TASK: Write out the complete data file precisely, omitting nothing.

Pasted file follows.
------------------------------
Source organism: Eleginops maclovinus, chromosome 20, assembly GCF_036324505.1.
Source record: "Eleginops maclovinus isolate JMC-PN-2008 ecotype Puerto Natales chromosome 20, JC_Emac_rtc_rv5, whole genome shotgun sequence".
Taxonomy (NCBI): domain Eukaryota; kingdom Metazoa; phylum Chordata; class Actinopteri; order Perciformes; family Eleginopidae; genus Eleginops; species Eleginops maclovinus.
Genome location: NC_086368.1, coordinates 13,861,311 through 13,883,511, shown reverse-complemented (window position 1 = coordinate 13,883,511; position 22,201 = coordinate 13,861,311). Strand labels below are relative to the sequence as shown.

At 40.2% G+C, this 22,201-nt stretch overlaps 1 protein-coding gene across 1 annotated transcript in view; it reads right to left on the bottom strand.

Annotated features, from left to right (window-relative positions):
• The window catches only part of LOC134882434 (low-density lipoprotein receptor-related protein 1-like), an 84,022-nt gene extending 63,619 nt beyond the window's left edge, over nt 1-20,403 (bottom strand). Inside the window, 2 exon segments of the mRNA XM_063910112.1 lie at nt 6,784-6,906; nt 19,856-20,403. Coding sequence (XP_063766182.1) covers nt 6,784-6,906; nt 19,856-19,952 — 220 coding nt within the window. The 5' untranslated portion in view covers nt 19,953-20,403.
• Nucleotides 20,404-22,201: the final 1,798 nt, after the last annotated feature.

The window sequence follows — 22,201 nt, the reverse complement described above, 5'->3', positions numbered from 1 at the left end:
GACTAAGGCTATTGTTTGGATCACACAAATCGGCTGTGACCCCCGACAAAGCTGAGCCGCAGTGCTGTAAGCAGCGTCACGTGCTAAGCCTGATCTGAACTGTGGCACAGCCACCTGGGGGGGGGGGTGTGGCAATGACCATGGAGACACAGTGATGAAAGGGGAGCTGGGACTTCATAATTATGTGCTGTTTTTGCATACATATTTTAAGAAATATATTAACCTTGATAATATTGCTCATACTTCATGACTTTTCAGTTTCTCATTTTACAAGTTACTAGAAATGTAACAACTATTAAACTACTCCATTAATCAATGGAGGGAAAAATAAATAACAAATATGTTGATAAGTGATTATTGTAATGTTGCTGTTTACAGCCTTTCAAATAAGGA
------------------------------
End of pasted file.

Source organism: Eleginops maclovinus, chromosome 20, assembly GCF_036324505.1.
Source record: "Eleginops maclovinus isolate JMC-PN-2008 ecotype Puerto Natales chromosome 20, JC_Emac_rtc_rv5, whole genome shotgun sequence".
Taxonomy (NCBI): domain Eukaryota; kingdom Metazoa; phylum Chordata; class Actinopteri; order Perciformes; family Eleginopidae; genus Eleginops; species Eleginops maclovinus.
Genome location: NC_086368.1, coordinates 13,861,311 through 13,883,511, shown reverse-complemented (window position 1 = coordinate 13,883,511; position 22,201 = coordinate 13,861,311). Strand labels below are relative to the sequence as shown.

At 40.2% G+C, this 22,201-nt stretch overlaps 1 protein-coding gene across 1 annotated transcript in view; it reads right to left on the bottom strand.

Annotated features, from left to right (window-relative positions):
• The window catches only part of LOC134882434 (low-density lipoprotein receptor-related protein 1-like), an 84,022-nt gene extending 63,619 nt beyond the window's left edge, over nt 1-20,403 (bottom strand). Inside the window, 2 exon segments of the mRNA XM_063910112.1 lie at nt 6,784-6,906; nt 19,856-20,403. Coding sequence (XP_063766182.1) covers nt 6,784-6,906; nt 19,856-19,952 — 220 coding nt within the window. The 5' untranslated portion in view covers nt 19,953-20,403.
• Nucleotides 20,404-22,201: the final 1,798 nt, after the last annotated feature.

The window sequence follows — 22,201 nt, the reverse complement described above, 5'->3', positions numbered from 1 at the left end:
GACTAAGGCTATTGTTTGGATCACACAAATCGGCTGTGACCCCCGACAAAGCTGAGCCGCAGTGCTGTAAGCAGCGTCACGTGCTAAGCCTGATCTGAACTGTGGCACAGCCACCTGGGGGGGGGGGTGTGGCAATGACCATGGAGACACAGTGATGAAAGGGGAGCTGGGACTTCATAATTATGTGCTGTTTTTGCATACATATTTTAAGAAATATATTAACCTTGATAATATTGCTCATACTTCATGACTTTTCAGTTTCTCATTTTACAAGTTACTAGAAATGTAACAACTATTAAACTACTCCATTAATCAATGGAGGGAAAAATAAATAACAAATATGTTGATAAGTGATTATTGTAATGTTGCTGTTTACAGCCTTTCAAATAAGGA